For instance, in response to the economic slump, last year we launched an innovative initiative- Samsung Insta Finance where users could purchase Samsung mobiles in EMI at 0% interest rate. This initiative aims to make Samsung mobiles more affordable to consumers with a hassle-free process. The development of this initiative was a result of collaborative efforts between internal teams and national distributors (NDs). By leveraging internal expertise and partnering with NDs, we were able to streamline the process and make it more consumer-friendly. To further increase accessibility, the process has been more simplified now as one can easily process for Samsung Insta Finance with just their citizenship as a required document through the authorised Samsung outlets across the country which is a ground breaking step in consumerism in Nepal.

In case of communication, Samsung Insta Finance was a new product therefore we drafted a communication plan where in first phase was to aware the consumer that this kind of product exist with its features and USPs. Later in the second wave we have been striving to educate the consumers to showcase how easy and hassle-free the process is. With all those collective efforts, we have introduced a strong unrivalled product in the market which is definitely taking right movement towards success.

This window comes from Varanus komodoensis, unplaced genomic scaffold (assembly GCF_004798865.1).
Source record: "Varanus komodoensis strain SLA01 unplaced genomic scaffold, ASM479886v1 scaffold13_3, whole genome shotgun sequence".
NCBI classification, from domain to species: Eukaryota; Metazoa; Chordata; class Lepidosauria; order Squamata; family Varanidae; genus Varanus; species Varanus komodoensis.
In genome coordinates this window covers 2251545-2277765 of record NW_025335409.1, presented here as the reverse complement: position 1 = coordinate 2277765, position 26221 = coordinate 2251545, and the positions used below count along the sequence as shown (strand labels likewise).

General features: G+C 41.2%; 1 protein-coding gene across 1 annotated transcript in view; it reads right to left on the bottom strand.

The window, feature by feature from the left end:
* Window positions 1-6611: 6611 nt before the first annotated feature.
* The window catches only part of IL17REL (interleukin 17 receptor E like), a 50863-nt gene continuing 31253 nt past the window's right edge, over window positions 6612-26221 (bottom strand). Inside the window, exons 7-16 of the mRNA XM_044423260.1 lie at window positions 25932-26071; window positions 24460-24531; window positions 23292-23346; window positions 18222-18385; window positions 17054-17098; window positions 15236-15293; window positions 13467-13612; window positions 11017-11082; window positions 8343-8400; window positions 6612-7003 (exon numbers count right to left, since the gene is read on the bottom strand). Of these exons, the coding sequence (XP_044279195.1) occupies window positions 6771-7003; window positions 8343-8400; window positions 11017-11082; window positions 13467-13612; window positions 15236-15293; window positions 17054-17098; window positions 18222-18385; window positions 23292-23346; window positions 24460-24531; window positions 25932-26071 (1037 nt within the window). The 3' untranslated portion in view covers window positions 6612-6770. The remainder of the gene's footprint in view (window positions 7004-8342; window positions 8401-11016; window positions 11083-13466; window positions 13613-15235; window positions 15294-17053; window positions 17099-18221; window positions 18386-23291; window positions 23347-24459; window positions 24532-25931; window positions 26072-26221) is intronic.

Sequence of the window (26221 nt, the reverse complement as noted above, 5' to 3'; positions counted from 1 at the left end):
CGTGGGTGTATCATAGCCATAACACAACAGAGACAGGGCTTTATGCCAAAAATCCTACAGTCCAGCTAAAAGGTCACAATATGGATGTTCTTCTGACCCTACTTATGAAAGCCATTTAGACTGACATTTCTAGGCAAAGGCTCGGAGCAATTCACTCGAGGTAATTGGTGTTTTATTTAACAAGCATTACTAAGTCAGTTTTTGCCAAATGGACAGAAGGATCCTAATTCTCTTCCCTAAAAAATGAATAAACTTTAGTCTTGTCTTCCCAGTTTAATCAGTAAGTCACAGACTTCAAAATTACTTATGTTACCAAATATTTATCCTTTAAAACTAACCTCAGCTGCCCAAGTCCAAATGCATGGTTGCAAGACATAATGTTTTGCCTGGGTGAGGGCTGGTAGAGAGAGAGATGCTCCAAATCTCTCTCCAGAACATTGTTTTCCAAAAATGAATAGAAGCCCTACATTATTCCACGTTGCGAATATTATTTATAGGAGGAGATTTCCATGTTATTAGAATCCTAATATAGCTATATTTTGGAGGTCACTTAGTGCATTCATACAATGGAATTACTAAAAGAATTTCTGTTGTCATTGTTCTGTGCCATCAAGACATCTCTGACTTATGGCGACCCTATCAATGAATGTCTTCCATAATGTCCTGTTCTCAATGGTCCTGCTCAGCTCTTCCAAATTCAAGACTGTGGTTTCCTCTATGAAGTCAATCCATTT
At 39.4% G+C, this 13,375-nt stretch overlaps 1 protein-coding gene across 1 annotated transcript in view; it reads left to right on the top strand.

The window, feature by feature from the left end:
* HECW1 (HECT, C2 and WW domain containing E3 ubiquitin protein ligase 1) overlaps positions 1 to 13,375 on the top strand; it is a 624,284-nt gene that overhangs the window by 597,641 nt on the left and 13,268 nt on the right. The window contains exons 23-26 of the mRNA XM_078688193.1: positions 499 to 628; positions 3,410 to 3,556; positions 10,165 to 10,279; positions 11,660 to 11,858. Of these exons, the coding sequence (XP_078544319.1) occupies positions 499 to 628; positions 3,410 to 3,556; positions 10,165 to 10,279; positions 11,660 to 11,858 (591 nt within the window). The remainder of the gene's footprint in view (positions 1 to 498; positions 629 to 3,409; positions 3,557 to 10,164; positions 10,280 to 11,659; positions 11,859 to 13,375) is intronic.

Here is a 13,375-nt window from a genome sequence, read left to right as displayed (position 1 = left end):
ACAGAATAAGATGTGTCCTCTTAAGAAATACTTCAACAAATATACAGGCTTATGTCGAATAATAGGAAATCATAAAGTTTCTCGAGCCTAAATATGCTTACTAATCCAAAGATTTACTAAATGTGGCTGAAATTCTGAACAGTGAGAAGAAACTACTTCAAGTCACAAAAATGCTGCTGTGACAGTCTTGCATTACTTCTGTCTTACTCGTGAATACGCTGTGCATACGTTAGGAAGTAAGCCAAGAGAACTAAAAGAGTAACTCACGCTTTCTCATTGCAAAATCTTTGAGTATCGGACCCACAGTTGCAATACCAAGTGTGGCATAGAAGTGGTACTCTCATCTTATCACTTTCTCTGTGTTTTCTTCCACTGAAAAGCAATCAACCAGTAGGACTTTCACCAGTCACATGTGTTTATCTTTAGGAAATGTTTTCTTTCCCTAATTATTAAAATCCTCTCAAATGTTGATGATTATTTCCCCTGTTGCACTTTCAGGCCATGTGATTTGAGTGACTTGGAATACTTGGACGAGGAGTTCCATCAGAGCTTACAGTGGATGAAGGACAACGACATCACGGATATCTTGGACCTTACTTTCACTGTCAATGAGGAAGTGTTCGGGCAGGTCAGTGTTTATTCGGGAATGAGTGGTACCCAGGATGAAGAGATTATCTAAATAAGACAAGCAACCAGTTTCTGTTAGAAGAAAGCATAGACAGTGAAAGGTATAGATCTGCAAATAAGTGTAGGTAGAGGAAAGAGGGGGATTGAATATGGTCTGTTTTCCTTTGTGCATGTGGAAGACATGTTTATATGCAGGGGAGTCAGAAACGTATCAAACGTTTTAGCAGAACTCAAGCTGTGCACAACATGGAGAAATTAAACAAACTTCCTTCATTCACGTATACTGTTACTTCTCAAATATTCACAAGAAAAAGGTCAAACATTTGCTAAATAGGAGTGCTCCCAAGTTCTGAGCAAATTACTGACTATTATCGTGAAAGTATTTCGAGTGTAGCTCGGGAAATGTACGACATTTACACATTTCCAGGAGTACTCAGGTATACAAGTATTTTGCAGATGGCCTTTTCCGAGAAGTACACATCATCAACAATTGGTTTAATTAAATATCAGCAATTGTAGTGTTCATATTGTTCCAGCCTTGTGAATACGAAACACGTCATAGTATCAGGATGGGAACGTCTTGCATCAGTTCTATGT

Q: Companies with a dominant market share enjoy a significant advantage. However, this position also presents unique challenges. How difficult is it to navigate these challenges, particularly when competitors are constantly striving to capture market share?
A: Working with companies that have a dominant market share, while facing competitors striving to seize opportunities can be incredibly challenging. Companies with a winning market share often face immense pressure to maintain their position. With new players entering and also a surge in homegrown companies, there is definitely an increased competitiveness in most industries.